UK Sport has reversed its decision and decided to fund British Basketball up to the Rio 2016 Olympics.
The agency have agreed to award the sport Lottery funding on an initial one-year conditional basis, which will cover this summer’s Eurobasket event in Slovenia.
The news comes as a welcome relief to the entire British basketball community, who have all pulled together and supported the fight to fund the sport upon UK Sport’s original decision to cut all funding in the run-up to the 2016 Games in Brazil.
Prior to London 2012, British Basketball was receiving over £2 million per year from the Lottery to back both the nation’s senior and under-20 teams. The initial funding cut would have most likely of seen the under-20 and Futures program scrapped and even the thought of GB’s participation at this year’s Eurobasket Women in France as well as the men’s tournament in Slovenia being their last ever appearances.
Great Britain captain Andrew Sullivan was one of the first players to take to social media website Twitter and voice his delight over the announcement.
“Great news to hear @ uk_sport have come to their senses and have reversed their decision for the next Olympic cycle,” he tweeted.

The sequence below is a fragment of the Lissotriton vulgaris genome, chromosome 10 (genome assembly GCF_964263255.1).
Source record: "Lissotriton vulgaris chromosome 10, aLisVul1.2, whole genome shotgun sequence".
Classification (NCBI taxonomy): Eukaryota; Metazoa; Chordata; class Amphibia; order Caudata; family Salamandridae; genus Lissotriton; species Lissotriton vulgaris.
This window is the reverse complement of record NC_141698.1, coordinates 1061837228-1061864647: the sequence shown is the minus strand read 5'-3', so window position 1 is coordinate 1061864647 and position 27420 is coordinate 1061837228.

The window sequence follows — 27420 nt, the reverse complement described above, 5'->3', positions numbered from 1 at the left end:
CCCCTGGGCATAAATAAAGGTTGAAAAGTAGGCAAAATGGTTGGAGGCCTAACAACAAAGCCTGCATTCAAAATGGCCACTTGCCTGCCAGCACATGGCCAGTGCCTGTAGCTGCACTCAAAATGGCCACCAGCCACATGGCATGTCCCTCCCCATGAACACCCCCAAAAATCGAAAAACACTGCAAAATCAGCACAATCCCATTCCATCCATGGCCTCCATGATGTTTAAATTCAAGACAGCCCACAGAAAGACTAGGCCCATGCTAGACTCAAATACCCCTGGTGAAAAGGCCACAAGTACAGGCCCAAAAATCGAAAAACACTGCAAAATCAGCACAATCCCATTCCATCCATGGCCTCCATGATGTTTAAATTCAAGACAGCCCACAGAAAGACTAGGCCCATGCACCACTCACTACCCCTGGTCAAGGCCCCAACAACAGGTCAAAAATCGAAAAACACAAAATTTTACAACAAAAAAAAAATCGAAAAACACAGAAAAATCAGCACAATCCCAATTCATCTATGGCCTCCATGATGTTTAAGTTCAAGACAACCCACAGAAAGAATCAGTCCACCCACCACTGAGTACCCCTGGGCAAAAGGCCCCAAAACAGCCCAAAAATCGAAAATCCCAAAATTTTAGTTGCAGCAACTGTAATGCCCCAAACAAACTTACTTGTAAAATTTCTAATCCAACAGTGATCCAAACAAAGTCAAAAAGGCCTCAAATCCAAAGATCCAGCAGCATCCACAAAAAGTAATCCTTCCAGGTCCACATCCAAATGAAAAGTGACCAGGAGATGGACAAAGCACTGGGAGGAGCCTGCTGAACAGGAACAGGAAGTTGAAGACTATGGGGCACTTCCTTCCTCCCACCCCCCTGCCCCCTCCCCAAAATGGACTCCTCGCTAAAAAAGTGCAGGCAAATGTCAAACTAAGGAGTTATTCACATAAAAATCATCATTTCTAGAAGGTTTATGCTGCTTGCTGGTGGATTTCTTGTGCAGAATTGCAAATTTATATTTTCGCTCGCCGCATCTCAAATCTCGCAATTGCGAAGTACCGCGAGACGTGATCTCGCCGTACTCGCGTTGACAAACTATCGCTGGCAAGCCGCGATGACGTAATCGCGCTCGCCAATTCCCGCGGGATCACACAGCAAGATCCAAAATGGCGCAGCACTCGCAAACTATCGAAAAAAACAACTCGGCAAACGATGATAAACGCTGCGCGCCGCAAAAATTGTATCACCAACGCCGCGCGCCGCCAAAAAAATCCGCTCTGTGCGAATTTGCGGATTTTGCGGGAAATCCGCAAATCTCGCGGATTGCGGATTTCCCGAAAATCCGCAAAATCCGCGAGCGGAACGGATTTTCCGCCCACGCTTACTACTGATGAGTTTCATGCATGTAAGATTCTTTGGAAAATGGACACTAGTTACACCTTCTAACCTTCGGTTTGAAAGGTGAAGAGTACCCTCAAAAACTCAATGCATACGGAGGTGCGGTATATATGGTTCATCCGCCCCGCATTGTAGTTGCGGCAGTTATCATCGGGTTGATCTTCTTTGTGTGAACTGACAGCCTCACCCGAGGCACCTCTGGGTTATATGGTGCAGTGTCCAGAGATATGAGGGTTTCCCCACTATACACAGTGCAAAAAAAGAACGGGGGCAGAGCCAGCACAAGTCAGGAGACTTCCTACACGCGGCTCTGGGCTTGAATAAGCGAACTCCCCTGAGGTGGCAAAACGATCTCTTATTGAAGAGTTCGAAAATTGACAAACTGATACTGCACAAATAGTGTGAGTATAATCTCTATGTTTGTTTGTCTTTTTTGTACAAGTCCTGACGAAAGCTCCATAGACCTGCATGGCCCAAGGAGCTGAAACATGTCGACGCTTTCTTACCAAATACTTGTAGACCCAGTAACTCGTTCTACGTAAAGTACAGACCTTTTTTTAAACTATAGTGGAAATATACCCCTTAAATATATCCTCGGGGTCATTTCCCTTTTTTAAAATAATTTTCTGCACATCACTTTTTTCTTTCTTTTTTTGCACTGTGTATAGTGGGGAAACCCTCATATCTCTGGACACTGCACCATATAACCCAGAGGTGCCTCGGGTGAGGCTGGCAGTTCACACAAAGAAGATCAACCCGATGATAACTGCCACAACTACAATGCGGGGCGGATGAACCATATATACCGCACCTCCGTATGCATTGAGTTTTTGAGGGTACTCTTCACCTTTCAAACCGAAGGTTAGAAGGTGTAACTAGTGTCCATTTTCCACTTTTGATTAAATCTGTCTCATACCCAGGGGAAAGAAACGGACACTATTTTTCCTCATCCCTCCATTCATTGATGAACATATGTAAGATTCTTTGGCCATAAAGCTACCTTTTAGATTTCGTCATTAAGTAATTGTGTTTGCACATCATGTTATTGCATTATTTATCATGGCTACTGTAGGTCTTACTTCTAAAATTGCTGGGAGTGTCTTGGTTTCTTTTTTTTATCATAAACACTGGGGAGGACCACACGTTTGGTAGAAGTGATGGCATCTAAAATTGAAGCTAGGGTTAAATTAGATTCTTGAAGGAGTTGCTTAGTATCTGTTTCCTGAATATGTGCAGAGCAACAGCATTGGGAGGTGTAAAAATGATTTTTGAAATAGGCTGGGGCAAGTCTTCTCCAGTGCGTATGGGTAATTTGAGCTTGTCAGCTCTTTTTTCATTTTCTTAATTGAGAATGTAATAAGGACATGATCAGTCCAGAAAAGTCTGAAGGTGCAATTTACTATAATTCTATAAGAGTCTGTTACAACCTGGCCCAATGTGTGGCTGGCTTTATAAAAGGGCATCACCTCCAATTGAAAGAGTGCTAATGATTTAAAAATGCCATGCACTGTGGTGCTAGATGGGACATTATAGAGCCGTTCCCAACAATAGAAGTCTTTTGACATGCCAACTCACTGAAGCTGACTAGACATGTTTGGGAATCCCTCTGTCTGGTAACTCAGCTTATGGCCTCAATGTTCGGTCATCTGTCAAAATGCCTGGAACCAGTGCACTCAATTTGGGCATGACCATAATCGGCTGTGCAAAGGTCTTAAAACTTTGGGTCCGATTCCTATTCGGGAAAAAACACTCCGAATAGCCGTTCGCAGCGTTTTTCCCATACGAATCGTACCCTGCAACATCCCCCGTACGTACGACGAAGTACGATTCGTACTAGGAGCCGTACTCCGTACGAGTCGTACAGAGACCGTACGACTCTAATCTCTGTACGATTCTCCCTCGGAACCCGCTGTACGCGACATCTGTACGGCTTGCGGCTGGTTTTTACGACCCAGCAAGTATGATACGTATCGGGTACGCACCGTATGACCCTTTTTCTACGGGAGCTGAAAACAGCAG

The exact amount to be given by the agency is yet to be determined but now the responsibility to perform over the next three years and to prove that UK Sport’s decision was the right one will be weighing heavy on the minds of every British Basketball employee who have worked tirelessly to get the appeal successfully overturned.
The true battle for Great Britain begins with its women, as they take to the court in France at Eurobasket Women – as they face Serbia, Latvia and the hosts in Group C.
“I appreciate this has been, and continues to be, a very difficult time for those sports and athletes with no funding,” Baroness Sue Campbell, Chair of the UK Sport Board said.
“I speak on behalf of UK Sport’s Board when I say that we would like to thank those who presented to us on Wednesday for their commitment to the process and clear dedication to their athletes.
“We want to make it clear that we do not consider any of the non-funded sports to have failed. In fact most have made significant progress within this unique period whereby they were funded exceptionally given it was a home Games.”